Shared Service Centres are booming in Ireland, with 78% of their executives expecting expansion in the coming years, research by PwC shows. This expansion will involve hiring more talent as well as investing in technology. However, 80% of executives remain unsatisfied with the deployment of technology within their organisation and 67% highlight that the proliferation of the Centre model means the demand for talent may become more difficult to source in the future.
In a survey among 120 Shared Service Centre (SSC) professionals, professional services firm PwC and the ACCA (the Association of Chartered Certified Accountants) explore the SSC landscape in Ireland. SSCs have grown in popularity over the years, and are predominantly operated by multi-national organisations creating centralised units around specific functional groups, like HR, treasury, payroll, supply chain management, procurement and tax.
The survey results highlight the optimism of respondents for the future of Ireland’s SSCs, with 78% of professionals indicating that their centre will be expanding in the coming years. As part of the expansion the centres “are set to create more jobs” for which 64% seek to increase their headcount.
However, while there is good news in terms of expansion aims, the role of technology in the future of centres is found to be problematic. Eight in ten (80%) are not satisfied with the use of technology within their organisation. In addition, 50% disclose that they find that there is room for improvement regarding the measurement of the performance of their SSC. Furthermore, while companies are looking to expand their SSC, many (67%) continue to be concerned about talent bottlenecks.
According to the survey, respondents remain wary that the future success of SSCs is tied to technological integration and specific talent. Respondent cite future demand expected in cloud computing and robotics, as well as the use of data analytics, business intelligence and predictive behaviour techniques as critical not only for performance measurement but also to ensure that SSCs remain at the cutting edge of value delivery.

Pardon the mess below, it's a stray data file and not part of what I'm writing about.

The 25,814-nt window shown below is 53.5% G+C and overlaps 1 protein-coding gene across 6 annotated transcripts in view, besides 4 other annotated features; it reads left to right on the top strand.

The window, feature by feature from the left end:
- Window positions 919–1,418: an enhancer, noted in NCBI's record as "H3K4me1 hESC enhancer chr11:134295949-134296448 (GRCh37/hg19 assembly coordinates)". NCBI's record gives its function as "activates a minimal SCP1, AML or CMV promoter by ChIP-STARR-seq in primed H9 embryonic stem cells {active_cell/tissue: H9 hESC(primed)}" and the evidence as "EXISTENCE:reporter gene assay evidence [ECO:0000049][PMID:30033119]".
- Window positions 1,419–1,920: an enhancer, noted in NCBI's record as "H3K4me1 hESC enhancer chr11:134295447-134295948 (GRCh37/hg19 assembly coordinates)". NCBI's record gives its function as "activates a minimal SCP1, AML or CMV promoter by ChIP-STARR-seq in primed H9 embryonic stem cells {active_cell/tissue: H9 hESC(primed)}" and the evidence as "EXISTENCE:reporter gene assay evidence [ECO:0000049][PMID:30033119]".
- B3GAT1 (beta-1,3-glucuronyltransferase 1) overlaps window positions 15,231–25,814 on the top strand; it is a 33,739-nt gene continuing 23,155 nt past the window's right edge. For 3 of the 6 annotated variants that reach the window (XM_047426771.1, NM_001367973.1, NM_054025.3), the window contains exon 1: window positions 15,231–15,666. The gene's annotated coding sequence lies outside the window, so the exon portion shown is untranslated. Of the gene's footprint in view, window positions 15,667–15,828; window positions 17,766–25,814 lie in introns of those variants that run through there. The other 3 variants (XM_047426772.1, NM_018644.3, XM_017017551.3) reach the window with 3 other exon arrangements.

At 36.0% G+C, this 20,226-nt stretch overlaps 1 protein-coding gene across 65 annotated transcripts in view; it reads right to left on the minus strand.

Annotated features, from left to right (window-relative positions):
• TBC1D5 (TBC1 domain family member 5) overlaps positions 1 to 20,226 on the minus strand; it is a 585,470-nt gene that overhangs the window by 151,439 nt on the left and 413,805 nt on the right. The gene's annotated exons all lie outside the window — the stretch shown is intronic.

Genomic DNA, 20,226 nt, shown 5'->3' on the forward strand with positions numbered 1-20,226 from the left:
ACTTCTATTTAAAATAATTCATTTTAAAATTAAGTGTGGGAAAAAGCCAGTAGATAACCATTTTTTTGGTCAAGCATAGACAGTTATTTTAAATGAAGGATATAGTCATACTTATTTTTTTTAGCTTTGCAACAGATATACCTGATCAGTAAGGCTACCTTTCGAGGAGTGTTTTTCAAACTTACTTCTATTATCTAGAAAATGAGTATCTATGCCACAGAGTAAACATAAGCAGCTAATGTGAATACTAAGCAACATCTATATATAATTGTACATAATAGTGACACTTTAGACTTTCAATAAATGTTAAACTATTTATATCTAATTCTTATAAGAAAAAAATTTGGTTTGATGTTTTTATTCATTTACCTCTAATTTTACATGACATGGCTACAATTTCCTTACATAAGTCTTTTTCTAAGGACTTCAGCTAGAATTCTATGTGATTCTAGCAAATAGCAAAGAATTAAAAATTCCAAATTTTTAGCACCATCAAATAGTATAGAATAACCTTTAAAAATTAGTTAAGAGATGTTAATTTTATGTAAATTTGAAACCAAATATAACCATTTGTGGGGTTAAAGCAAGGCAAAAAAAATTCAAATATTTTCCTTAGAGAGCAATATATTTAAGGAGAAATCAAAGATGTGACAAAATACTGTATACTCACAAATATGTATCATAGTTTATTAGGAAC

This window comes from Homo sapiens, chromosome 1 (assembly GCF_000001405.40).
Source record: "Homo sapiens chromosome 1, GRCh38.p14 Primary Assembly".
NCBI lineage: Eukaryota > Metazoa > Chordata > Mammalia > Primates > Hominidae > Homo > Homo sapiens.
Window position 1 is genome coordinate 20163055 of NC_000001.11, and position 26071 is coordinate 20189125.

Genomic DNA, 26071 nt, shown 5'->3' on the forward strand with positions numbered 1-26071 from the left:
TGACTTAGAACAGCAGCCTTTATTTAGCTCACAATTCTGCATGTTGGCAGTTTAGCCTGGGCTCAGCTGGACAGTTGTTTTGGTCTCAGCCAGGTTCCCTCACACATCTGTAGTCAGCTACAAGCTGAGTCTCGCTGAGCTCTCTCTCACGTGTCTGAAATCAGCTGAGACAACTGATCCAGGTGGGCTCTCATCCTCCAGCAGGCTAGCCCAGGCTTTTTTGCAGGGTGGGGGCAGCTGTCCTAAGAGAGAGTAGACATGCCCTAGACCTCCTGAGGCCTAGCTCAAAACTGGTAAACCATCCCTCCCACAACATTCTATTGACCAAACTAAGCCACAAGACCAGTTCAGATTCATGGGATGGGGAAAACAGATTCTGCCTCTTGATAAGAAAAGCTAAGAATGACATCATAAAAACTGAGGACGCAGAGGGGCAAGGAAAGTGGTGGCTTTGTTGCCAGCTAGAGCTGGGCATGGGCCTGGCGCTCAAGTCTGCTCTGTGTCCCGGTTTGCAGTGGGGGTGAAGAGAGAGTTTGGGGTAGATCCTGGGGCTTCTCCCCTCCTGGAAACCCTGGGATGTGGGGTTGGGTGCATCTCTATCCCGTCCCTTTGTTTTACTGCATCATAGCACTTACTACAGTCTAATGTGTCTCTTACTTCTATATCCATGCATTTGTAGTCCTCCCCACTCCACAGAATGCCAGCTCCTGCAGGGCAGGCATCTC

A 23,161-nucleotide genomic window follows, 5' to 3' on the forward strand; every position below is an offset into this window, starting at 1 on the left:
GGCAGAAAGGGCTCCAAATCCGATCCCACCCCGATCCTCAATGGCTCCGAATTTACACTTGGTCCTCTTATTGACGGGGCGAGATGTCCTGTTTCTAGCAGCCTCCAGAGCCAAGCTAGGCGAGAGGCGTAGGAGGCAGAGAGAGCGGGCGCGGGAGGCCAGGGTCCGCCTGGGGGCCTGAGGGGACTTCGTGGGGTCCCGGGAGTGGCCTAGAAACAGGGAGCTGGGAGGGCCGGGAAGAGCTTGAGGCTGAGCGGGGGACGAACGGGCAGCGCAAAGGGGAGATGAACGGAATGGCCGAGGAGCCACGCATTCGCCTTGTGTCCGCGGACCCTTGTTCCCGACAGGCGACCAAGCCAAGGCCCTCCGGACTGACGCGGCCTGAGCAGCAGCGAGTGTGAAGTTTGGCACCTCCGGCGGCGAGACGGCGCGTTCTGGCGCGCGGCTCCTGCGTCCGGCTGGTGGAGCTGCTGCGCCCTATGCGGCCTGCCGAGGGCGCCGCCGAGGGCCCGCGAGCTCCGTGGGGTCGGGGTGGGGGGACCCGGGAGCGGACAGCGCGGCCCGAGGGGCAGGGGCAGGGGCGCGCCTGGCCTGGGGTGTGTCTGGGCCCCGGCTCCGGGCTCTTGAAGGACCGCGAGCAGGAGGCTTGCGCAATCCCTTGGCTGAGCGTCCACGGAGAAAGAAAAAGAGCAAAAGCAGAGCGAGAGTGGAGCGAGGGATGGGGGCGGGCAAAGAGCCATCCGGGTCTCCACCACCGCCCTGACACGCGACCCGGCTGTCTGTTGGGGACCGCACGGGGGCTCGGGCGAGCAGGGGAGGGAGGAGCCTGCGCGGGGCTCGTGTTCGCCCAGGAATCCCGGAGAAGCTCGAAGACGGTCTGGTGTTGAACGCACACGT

Speaking about the survey, Alisa Hayden, Partner at PwC, says: “With a highly talented workforce and competitive tax regime, the survey highlights that Ireland has a huge opportunity to further develop its offering as a centre of excellence for Shared Services Centres. The key to success for these centres within their organisation is that they are innovative knowledge centres, delivering high value add, are competitive and have the ability to standardise and centralise processes while being flexible and adaptable. Continued investment in talent management will be critical for Ireland to secure our SSC growth potential.”
Jamie Lyon, Head of Corporate Sector ACCA, adds: “Interest in SSCs continues to grow yet a critical unanswered question remains, which is: what are the implications for developing sustainable talent across the corporate enterprise and within finance functions as the shared service delivery model continues to change. As ACCA research continues to demonstrate, these developments are fundamentally changing the nature of finance career paths and have huge implications for how the next generation of CFO leadership talent can be developed, and where it will be sourced from.”
Last week Consultancy.uk featured a study which highlighted Ireland's growing FinTech market.